One risk is that Russia may interfere with the regular delivery of nuclear fuel for geopolitical leverage. Another risk comes from Western sanctions, which may hamper physical shipments. As an example, Canada’s revision in 2022 of its “special economic measures” on Russia led to delays in a Canadian carrier’s shipments of Russian LEU to the United States (Wood 2022). It took a waiver from the Canadian government to allow shipments to continue—and only for one year.
To mitigate these risks, Western governments have scrambled to subsidize domestic fuel cycle capacity and increase their strategic reserves. Months after the start of the war, the United Kingdom announced a Nuclear Fuel Fund providing “£75 million in grants to help preserve the UK front-end nuclear fuel cycle capability, in support of the British energy security strategy” (UK Department for Energy Security and Net Zero and Department for Business, Energy & Industrial Strategy 2022). Meanwhile, the US government is spending $75 million on the acquisition of a strategic uranium reserve (World Nuclear News 2022c), with the administration seeking an additional $1.5 billion to purchase backup LEU “to address potential future shortfalls in access to Russian uranium and fuel services” (White House 2022). Congress, for its part, has considered multiple bills to phase out imports of Russian nuclear fuel altogether.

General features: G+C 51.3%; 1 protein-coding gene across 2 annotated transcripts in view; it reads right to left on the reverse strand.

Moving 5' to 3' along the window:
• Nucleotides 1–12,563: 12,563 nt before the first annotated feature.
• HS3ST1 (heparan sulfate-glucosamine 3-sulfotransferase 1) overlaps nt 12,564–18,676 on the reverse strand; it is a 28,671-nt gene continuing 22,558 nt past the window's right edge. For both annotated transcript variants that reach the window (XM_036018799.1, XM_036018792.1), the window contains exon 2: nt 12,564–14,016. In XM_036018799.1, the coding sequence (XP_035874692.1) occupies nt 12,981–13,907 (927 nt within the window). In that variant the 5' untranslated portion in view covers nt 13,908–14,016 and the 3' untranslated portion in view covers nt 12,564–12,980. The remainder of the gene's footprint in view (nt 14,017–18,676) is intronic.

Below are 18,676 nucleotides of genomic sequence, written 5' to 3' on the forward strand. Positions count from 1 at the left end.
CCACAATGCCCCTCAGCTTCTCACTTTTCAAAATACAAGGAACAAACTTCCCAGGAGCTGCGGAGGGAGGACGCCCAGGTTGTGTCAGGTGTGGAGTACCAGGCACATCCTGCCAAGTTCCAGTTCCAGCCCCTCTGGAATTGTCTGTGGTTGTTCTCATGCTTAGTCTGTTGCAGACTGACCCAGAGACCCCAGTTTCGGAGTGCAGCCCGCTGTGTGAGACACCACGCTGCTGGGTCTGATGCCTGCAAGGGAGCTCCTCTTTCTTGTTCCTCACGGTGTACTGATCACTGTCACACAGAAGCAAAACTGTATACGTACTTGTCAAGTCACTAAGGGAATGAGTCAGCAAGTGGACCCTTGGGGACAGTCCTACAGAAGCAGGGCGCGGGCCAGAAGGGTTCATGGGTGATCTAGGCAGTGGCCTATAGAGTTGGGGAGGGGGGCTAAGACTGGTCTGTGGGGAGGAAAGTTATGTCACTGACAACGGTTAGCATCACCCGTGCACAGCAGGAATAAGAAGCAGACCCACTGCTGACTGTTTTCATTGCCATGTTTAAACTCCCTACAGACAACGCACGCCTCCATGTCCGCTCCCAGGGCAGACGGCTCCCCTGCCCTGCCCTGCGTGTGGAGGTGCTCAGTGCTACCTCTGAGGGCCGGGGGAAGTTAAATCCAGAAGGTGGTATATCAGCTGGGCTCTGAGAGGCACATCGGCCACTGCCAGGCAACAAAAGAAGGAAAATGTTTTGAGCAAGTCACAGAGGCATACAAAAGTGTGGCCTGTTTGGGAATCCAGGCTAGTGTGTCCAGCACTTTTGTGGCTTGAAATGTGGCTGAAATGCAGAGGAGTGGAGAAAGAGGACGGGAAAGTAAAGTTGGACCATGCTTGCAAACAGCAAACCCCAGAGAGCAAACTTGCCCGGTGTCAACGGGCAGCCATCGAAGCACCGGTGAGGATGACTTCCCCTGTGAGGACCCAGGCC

Given the urgency of diversification from Russian supply, governments are understandably eager to accelerate the process using all means at their disposal. But not all such means are equally necessary or effective. Some target the wrong bottlenecks, such as by providing financing where the constraint is physical, or targeting the supply of natural uranium when the supply of conversion and enrichment services are tightest. Others simply duplicate adjustments that the market is already making, starting from market players’ voluntary severing of business ties with Rosatom due to reputational risks and supply uncertainties. As Tim Gitzel, the CEO of Canada-based uranium producer Cameco (formerly known as the Canadian Mining and Energy Corporation) noted: “It’s not a matter of ‘if’ Western markets will turn their backs on Russian nuclear fuel supply – but rather, ‘when,’ and how quickly” (World Nuclear News 2022b).